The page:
Homemade gingerbread cookies have been a Holiday tradition in my house ever since I was old enough to make them. I've made all the traditional shapes, (gingerbread men, trees angels, etc) and even some character cookies, but until last year, I'd never made a gingerbread house.
My my sister actually suggested it.
She'd been asking about it for the past couple years, so I gave in. I didn't want to go with any too difficult or fiddly, because I repeat, it was my first one.
I ended up falling upon a Martha Stewart template that seemed pretty simple and pretty, and I gave it my best shot.
My little house came out better than I expected, so this year, with boosted confidence, I decided that I'd go for something a bit more unique.
I set out on a search for some ideas, and that's when I discovered a bountiful collection of amazing TARDIS gingerbreads on Pinterest.
As an avid Whovian, I'd already been thinking about a TARDIS house, so when I saw them I had to give it a go.
As with most fiddly desserts, I'd suggest making this TARDIS over a couple days. I made mine over the course of 3 days, making the dough on a Tuesday, baking Wednesday, and finally frosting/assembling Thursday. (Though I did go and add a weeping angel cookie the next day).
What You'll Need
For my dough, I use the same recipe every year, this one from Allrecipes. Make sure you bake off your cookies for a bit longer to make sure they don't break during assembly.
For my frosting, I went with this recipe from Pioneer Woman. I um and ah every year about which icing is best, but this recipe holds its shape well, and is easy to dilute (whip it only to soft peaks, otherwise you'll get bad piping edges.
Plus, it dries quickly (and vary hard, don't hurt your teeth trying to eat this frosting after a couple days). However, if you are uncomfortable using raw whites, this recipe made with meringue powder is good. I recommend using this gluten free meringue powder.
For the template, I found this one from Sugared Nerd's site. I did mess about with the proportions before I printed it out for mine, it's perfectly good to use as is. You'll need and exacto knife for cutting out the windows, I got mine here.
Some people recommend gluing the paper templates to cardboard before cutting out the details, but I never do. Make sure you prep your template before rolling your dough.
You'll also need some gel food colour. I recommend using Good Cooking's gel colours, for a deeper frosting colour. Oh, and you'll also need some yellow candy for your TARDIS light.
Trimming/Decorating the Dough + TARDIS Assembly
Once you've prepped and chilled your dough, it'll be time to roll and trim.
You'll need 4 inside door panels, 4 outside door panels, 4 police box signs, and the 3 roof pieces.
Roll out your dough on a piece of parchment or foil to about 1/4 inch (except for when making the outer walls - they should be a tad thinner) and move the untrimmed piece of dough onto your baking sheet. You don't want to move the pieces after cutting out the details or they will lose their shape.
Cut the dough into the initial rectangles, then pop the tray into the freezer for about 10 minutes. With the door panels, you want the dough to be firm before cutting out the windows, otherwise you'll end up with a sticky misshapen mess.
Bake until firm to the touch throughout. I baked mine for about 15 minutes. You may need to trim your baked cookie's edges to fit back to the template's lines. I didn't bother and ended up with a roof that didn't fit, so don't skip trimming.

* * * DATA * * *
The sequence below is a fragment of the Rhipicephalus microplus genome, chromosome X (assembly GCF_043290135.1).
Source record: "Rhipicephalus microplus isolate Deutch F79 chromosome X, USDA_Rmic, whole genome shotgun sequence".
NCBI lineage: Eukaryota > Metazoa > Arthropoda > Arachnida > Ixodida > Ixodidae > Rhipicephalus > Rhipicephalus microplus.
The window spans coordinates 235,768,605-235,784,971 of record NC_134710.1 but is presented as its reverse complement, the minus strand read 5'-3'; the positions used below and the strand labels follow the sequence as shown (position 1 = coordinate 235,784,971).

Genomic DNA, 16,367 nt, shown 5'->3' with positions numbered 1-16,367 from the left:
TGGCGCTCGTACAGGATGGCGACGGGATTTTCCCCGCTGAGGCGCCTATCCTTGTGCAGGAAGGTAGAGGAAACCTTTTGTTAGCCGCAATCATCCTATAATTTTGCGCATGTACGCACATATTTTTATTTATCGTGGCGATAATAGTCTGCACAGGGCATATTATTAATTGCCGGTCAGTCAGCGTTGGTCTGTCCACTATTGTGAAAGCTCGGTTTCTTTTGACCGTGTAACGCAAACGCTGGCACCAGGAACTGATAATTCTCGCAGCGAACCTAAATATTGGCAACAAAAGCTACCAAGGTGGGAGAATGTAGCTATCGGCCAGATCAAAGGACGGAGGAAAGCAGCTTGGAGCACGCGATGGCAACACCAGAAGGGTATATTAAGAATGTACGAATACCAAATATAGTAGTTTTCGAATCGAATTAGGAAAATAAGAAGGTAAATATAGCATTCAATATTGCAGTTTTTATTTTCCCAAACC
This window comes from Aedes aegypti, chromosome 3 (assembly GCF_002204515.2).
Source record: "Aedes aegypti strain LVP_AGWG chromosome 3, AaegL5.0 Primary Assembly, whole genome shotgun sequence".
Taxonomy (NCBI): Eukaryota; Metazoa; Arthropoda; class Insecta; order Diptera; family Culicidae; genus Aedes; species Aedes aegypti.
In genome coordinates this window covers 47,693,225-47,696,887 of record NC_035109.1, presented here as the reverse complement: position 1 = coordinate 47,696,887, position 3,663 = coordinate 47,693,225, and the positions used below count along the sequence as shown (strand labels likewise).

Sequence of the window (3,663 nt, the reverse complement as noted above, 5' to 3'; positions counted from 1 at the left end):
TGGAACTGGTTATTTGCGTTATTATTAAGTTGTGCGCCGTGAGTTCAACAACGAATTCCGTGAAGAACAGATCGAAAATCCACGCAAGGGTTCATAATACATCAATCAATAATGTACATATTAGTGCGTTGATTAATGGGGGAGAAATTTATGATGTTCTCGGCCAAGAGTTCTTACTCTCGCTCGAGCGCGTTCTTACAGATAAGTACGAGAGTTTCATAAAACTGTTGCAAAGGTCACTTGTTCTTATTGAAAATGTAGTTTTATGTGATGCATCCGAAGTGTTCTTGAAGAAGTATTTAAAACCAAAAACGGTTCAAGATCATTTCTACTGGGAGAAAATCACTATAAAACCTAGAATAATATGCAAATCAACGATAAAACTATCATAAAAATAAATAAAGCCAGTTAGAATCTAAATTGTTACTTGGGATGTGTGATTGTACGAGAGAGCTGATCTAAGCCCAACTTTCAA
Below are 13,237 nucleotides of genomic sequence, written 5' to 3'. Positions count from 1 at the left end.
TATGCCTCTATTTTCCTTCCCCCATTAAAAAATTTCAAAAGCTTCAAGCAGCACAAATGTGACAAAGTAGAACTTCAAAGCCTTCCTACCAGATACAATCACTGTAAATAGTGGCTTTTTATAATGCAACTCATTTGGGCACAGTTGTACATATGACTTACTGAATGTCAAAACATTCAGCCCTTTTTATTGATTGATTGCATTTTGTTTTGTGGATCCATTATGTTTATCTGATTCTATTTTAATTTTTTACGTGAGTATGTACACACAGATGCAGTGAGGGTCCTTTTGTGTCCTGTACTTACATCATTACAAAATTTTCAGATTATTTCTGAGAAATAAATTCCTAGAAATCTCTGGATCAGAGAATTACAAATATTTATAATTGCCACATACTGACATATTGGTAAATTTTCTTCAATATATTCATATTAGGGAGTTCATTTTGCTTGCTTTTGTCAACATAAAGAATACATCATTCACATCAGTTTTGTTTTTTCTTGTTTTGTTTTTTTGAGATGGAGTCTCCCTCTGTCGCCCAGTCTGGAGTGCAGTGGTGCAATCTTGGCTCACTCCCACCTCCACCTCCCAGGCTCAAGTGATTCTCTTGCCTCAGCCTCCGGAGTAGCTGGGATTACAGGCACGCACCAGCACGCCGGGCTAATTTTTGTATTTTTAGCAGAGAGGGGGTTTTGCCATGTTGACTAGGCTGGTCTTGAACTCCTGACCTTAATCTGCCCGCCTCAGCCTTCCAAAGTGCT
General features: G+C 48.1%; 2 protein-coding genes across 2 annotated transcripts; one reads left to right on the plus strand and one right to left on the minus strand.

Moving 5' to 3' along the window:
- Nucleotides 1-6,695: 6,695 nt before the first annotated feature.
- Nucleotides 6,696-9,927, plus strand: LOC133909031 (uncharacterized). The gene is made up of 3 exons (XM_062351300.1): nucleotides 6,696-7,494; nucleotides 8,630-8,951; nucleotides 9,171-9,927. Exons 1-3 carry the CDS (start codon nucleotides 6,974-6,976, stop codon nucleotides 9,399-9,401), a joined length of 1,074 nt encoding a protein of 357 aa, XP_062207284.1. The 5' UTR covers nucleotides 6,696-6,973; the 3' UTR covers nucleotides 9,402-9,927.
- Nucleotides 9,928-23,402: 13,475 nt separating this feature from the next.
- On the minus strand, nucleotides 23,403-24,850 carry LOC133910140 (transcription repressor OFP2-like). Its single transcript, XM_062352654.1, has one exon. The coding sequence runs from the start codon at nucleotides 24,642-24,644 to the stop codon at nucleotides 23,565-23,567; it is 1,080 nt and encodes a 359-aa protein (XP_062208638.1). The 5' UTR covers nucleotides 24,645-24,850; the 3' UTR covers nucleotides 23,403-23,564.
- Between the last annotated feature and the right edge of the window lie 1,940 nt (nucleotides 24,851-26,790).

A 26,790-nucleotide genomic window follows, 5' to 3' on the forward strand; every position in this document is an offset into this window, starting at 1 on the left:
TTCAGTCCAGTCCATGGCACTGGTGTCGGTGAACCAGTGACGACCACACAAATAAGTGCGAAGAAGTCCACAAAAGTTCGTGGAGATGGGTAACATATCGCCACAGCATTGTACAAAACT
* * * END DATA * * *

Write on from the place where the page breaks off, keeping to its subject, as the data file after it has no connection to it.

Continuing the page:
Once your baked pieces are completely firm, it's time for decoration.
Prep your frosting according to the recipe directions, but beating only to a soft peak. You'll need lots of blue and white frosting, but make sure your reserve some of the white to colour black, green, and red for your writing/embellishes (use a gel food coloring - the colour is more concentrated and won't ruin the texture of your frosting - (again, I use these gel colours that I got here).
Lay your cookie pieces on clean flat surface. Trim four pieces of parchment paper to a size that will cover the two top windows (as pictured above). Starting with the inside door panels, trace the edges of the cookies with blue frosting,
Lay the parchment pieces over the top windows, then fill in the remaining blank space in the center of the cookies, sealing in the parchment pieces (you may need to use a spatula to smooth out the frosting depending on how thick you made it).
Continue filling in the other cookies shapes with blue frosting, but leave the police box sign panels blank. Instead, flip them over so the flat bottom faces upward, and stick the pieces into the wet frosting of the outer door panels.
Take some of your reserved black frosting, and fill in the police signs, then add some window lines to the parchment window panel cookies.
Once the initial blue layer of frosting is dry, use the some white frosting to make "snow" in the TARDIS doors and to write POLICE BOX (I had no space for the rest). Use more white frosting to fill in the information sign, and use the rest of your black frosting to add the wording. Once all of that dries, use your red and green frosting to make wreaths.
Once the icing is dry, it's time to assemble the TARDIS.
Assemble your TARDIS on plate or display surface such as cardboard. It may seem a bit tricky at the start, but stick the panels together with a thick frosting glue piece-by-piece.
I used clean empty mugs to balance the panels while I put them there to frost, but you can have someone helping you hold them up in place.
Once your pieces are stuck together and dry (including the roof), use any leftover white frosting to add snow, and to attach the little light to the top of your TARDIS. I used a yellow chocolate Easter egg for my light, but you can use gumdrops or any other yellow can you have on hand.
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